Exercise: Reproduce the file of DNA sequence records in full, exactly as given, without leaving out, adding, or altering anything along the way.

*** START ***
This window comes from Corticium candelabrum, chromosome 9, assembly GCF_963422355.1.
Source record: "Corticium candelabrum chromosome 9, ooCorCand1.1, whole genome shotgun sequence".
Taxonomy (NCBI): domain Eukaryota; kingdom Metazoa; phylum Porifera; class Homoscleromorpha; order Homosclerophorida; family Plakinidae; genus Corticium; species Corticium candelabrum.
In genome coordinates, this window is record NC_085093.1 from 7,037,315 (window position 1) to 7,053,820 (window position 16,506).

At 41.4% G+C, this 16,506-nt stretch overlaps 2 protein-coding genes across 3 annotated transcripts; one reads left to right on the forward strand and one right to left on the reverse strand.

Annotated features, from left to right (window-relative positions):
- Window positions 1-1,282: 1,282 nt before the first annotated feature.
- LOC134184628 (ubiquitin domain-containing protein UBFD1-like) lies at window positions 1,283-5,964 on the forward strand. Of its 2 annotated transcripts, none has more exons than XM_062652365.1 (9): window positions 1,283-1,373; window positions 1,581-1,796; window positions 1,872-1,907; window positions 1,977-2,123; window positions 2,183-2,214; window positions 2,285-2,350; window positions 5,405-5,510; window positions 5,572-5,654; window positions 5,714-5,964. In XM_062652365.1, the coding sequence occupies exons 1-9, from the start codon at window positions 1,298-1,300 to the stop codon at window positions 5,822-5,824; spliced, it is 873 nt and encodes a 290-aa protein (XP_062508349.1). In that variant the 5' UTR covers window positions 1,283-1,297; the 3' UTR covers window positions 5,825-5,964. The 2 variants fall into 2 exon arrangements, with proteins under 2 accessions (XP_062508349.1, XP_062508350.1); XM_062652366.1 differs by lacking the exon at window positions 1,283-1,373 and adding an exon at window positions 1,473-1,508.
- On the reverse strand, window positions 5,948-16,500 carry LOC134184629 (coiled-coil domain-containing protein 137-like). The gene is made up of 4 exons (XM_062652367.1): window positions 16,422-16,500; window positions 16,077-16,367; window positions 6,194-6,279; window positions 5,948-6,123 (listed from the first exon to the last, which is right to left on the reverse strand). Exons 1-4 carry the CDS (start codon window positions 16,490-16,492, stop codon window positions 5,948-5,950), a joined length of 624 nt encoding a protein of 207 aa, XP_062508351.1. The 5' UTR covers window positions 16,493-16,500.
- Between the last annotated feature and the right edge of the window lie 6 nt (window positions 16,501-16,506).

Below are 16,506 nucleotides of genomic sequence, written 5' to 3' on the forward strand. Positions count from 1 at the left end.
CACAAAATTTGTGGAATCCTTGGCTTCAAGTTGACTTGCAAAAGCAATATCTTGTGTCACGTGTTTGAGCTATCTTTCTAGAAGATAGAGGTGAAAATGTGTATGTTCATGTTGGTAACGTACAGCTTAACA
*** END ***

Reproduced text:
This window comes from Corticium candelabrum, chromosome 9, assembly GCF_963422355.1.
Source record: "Corticium candelabrum chromosome 9, ooCorCand1.1, whole genome shotgun sequence".
Taxonomy (NCBI): domain Eukaryota; kingdom Metazoa; phylum Porifera; class Homoscleromorpha; order Homosclerophorida; family Plakinidae; genus Corticium; species Corticium candelabrum.
In genome coordinates, this window is record NC_085093.1 from 7,037,315 (window position 1) to 7,053,820 (window position 16,506).

At 41.4% G+C, this 16,506-nt stretch overlaps 2 protein-coding genes across 3 annotated transcripts; one reads left to right on the forward strand and one right to left on the reverse strand.

Annotated features, from left to right (window-relative positions):
- Window positions 1-1,282: 1,282 nt before the first annotated feature.
- LOC134184628 (ubiquitin domain-containing protein UBFD1-like) lies at window positions 1,283-5,964 on the forward strand. Of its 2 annotated transcripts, none has more exons than XM_062652365.1 (9): window positions 1,283-1,373; window positions 1,581-1,796; window positions 1,872-1,907; window positions 1,977-2,123; window positions 2,183-2,214; window positions 2,285-2,350; window positions 5,405-5,510; window positions 5,572-5,654; window positions 5,714-5,964. In XM_062652365.1, the coding sequence occupies exons 1-9, from the start codon at window positions 1,298-1,300 to the stop codon at window positions 5,822-5,824; spliced, it is 873 nt and encodes a 290-aa protein (XP_062508349.1). In that variant the 5' UTR covers window positions 1,283-1,297; the 3' UTR covers window positions 5,825-5,964. The 2 variants fall into 2 exon arrangements, with proteins under 2 accessions (XP_062508349.1, XP_062508350.1); XM_062652366.1 differs by lacking the exon at window positions 1,283-1,373 and adding an exon at window positions 1,473-1,508.
- On the reverse strand, window positions 5,948-16,500 carry LOC134184629 (coiled-coil domain-containing protein 137-like). The gene is made up of 4 exons (XM_062652367.1): window positions 16,422-16,500; window positions 16,077-16,367; window positions 6,194-6,279; window positions 5,948-6,123 (listed from the first exon to the last, which is right to left on the reverse strand). Exons 1-4 carry the CDS (start codon window positions 16,490-16,492, stop codon window positions 5,948-5,950), a joined length of 624 nt encoding a protein of 207 aa, XP_062508351.1. The 5' UTR covers window positions 16,493-16,500.
- Between the last annotated feature and the right edge of the window lie 6 nt (window positions 16,501-16,506).

Below are 16,506 nucleotides of genomic sequence, written 5' to 3' on the forward strand. Positions count from 1 at the left end.
CACAAAATTTGTGGAATCCTTGGCTTCAAGTTGACTTGCAAAAGCAATATCTTGTGTCACGTGTTTGAGCTATCTTTCTAGAAGATAGAGGTGAAAATGTGTATGTTCATGTTGGTAACGTACAGCTTAACA